Amazon Fires - Everything you need to know about it

Amazon RainForest on Fire (Night View).
The Amazon rainforest is burning — news that prompted shock and fear across the world as Brazil’s space research agency reported this week that a record number of fires have broken out in the forest this year.

Online, hashtags urged people to pray for the Amazon and to spread awareness of the fires. By Thursday, French president Emmanuel Macron had called discussions of the “international crisis” to be at the top of the agenda at the upcoming G7 Summit in France.

In Brazil, the country that is home to the majority of the rainforest, president Jail Bolsonaro campaigned on a platform of opening up access to the country’s protected lands for commercial use, and has — controversially — followed through during his time in office. Efforts to fight for the forest’s preservation can have bloody consequences; one 2018 report found that the country was the deadliest in the world for environmental conservationists.

July 2019 was the hottest month ever recorded on Earth, amid a trend of skyrocketing temperatures and heatwaves across the globe that are directly linked to climate change. The Arctic has seen a surge in wildfires, including in Alaska, Greenland and Siberia.

In the Amazon itself, deforestation has continued, leading to enormous risks for the animal species living there. Scientists in 2012 found that deforestation over 30 years in parts of the Amazon has been destructive enough to ensure regional extinction for 38 species, including 10 mammal species, 20 bird species and eight amphibian species. “Realistic deforestation scenarios suggest that local regions will lose an average of nine vertebrate species and have a further 16 committed to extinction by 2050,” researchers wrote in the 2012 study, published in Science.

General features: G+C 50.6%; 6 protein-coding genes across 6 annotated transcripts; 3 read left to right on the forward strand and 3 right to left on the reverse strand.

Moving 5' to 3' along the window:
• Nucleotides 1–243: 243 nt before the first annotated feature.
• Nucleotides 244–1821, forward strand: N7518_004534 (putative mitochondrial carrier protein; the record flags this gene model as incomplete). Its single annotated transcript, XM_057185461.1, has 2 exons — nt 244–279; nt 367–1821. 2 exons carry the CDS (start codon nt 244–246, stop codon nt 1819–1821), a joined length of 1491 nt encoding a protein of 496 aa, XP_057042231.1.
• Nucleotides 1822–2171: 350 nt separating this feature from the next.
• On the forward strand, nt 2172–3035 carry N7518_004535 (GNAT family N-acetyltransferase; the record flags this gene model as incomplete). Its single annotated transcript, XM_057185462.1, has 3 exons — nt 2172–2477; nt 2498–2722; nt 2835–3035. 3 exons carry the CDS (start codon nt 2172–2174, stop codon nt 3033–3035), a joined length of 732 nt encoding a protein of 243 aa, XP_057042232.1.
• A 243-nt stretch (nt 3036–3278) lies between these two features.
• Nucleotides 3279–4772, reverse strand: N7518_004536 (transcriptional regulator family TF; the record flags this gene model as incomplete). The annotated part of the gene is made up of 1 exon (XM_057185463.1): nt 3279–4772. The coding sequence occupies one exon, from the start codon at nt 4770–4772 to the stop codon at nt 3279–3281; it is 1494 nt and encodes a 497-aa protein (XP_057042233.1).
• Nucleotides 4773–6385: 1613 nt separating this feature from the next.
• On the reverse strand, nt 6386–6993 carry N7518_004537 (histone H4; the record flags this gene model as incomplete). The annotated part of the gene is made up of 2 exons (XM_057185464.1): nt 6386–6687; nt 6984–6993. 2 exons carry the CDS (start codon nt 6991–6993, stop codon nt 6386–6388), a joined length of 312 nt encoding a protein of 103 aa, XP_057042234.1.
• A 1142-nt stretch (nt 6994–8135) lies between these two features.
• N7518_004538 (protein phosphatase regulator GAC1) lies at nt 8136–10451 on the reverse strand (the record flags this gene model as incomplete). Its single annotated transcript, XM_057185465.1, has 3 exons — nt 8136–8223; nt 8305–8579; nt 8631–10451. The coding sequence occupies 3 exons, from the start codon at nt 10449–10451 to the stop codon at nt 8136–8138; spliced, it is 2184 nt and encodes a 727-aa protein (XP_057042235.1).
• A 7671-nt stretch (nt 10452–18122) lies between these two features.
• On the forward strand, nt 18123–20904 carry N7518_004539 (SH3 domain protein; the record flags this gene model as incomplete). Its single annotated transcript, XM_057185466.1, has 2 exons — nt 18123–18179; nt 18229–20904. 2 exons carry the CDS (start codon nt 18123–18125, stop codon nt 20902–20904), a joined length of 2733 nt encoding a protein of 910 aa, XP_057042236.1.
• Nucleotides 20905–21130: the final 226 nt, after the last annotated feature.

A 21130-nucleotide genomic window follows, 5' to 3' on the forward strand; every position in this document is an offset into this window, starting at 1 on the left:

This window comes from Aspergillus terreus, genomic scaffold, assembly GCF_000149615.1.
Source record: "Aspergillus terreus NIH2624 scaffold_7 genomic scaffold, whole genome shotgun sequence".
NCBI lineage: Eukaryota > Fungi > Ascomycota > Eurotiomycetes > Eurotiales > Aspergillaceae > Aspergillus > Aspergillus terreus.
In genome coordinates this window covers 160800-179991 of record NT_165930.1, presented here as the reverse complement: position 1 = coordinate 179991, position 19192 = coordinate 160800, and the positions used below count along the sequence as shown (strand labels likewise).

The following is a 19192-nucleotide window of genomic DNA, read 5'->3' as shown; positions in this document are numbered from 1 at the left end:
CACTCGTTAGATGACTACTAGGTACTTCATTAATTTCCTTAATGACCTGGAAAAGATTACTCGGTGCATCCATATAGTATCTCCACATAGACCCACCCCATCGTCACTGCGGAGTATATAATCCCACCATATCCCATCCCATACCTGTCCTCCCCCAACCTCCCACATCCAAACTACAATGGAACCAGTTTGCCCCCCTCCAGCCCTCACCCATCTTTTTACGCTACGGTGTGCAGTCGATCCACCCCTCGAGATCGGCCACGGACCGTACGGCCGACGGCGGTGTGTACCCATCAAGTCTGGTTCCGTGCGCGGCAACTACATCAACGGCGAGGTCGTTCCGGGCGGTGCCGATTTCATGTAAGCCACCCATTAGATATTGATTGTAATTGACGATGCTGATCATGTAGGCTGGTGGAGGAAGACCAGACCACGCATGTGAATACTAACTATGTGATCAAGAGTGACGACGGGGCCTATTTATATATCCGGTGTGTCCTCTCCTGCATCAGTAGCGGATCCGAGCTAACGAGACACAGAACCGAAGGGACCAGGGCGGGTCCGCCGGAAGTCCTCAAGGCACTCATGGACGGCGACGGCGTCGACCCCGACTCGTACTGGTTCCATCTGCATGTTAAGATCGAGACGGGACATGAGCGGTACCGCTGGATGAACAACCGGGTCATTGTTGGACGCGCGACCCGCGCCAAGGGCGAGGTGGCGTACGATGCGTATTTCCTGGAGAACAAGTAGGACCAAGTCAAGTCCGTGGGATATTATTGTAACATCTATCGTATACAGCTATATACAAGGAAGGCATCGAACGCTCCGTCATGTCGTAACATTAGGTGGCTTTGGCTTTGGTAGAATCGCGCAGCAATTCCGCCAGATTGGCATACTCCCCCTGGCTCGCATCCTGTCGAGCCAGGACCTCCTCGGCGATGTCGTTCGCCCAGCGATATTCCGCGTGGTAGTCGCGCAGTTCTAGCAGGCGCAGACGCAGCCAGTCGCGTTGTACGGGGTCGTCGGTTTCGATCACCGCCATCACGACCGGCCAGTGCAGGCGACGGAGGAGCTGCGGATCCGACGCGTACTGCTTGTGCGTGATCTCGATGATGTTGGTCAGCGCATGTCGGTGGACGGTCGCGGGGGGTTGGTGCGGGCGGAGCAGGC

Brazilian climate scientist Carlos Nobre said, “We have to quickly set up a policy of zero deforestation.”

Should the world pay Brazil a tax to maintain the amazon as a forest?

The Amazon provides 20% of the worlds oxygen according to CNN. It also harbors one of the most extensive collections of genetic diversity on the planet, as well as provides habitat to indigenous peoples.

Being as the oxygen and carbon-fixing benefits of the Amazon benefit the entire world to some degree or the other, the Amazon is a public good. However, to keep it as a rain forest means that Brazil must not capitalize on the land or the other resources in the land in ways that cause deforestation. If we are considering the Amazon as a world-ecosystem service provider, should we pay Brazil for this service?
Amazon Fires - Everything you need to know about it Amazon Fires - Everything you need to know about it Reviewed by Kanthala Raghu on August 24, 2019 Rating: 5

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